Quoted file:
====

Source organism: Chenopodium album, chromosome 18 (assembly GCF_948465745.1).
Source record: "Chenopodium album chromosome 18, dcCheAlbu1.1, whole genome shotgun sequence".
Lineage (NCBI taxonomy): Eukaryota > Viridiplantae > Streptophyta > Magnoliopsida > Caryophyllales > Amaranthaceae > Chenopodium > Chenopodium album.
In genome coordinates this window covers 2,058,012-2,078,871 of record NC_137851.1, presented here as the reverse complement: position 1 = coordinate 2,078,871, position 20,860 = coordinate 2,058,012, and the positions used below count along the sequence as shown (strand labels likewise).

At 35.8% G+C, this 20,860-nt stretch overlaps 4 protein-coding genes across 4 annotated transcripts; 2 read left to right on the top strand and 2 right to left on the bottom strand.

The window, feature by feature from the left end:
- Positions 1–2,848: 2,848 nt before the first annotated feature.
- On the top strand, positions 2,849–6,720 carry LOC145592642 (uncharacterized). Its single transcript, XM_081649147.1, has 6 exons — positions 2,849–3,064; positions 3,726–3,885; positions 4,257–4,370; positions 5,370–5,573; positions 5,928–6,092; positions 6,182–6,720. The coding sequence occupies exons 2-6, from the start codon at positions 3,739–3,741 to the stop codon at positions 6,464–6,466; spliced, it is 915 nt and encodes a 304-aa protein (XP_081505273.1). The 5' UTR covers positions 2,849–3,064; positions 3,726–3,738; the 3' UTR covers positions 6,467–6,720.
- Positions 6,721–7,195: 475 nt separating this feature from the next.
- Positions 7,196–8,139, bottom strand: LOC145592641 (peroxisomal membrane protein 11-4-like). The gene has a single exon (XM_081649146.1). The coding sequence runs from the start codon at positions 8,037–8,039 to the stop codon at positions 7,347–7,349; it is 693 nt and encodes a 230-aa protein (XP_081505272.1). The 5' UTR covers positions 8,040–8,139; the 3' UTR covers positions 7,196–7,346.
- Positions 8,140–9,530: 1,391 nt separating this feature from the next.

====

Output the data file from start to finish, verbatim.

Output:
Source organism: Chenopodium album, chromosome 18 (assembly GCF_948465745.1).
Source record: "Chenopodium album chromosome 18, dcCheAlbu1.1, whole genome shotgun sequence".
Lineage (NCBI taxonomy): Eukaryota > Viridiplantae > Streptophyta > Magnoliopsida > Caryophyllales > Amaranthaceae > Chenopodium > Chenopodium album.
In genome coordinates this window covers 2,058,012-2,078,871 of record NC_137851.1, presented here as the reverse complement: position 1 = coordinate 2,078,871, position 20,860 = coordinate 2,058,012, and the positions used below count along the sequence as shown (strand labels likewise).

At 35.8% G+C, this 20,860-nt stretch overlaps 4 protein-coding genes across 4 annotated transcripts; 2 read left to right on the top strand and 2 right to left on the bottom strand.

The window, feature by feature from the left end:
- Positions 1–2,848: 2,848 nt before the first annotated feature.
- On the top strand, positions 2,849–6,720 carry LOC145592642 (uncharacterized). Its single transcript, XM_081649147.1, has 6 exons — positions 2,849–3,064; positions 3,726–3,885; positions 4,257–4,370; positions 5,370–5,573; positions 5,928–6,092; positions 6,182–6,720. The coding sequence occupies exons 2-6, from the start codon at positions 3,739–3,741 to the stop codon at positions 6,464–6,466; spliced, it is 915 nt and encodes a 304-aa protein (XP_081505273.1). The 5' UTR covers positions 2,849–3,064; positions 3,726–3,738; the 3' UTR covers positions 6,467–6,720.
- Positions 6,721–7,195: 475 nt separating this feature from the next.
- Positions 7,196–8,139, bottom strand: LOC145592641 (peroxisomal membrane protein 11-4-like). The gene has a single exon (XM_081649146.1). The coding sequence runs from the start codon at positions 8,037–8,039 to the stop codon at positions 7,347–7,349; it is 693 nt and encodes a 230-aa protein (XP_081505272.1). The 5' UTR covers positions 8,040–8,139; the 3' UTR covers positions 7,196–7,346.
- Positions 8,140–9,530: 1,391 nt separating this feature from the next.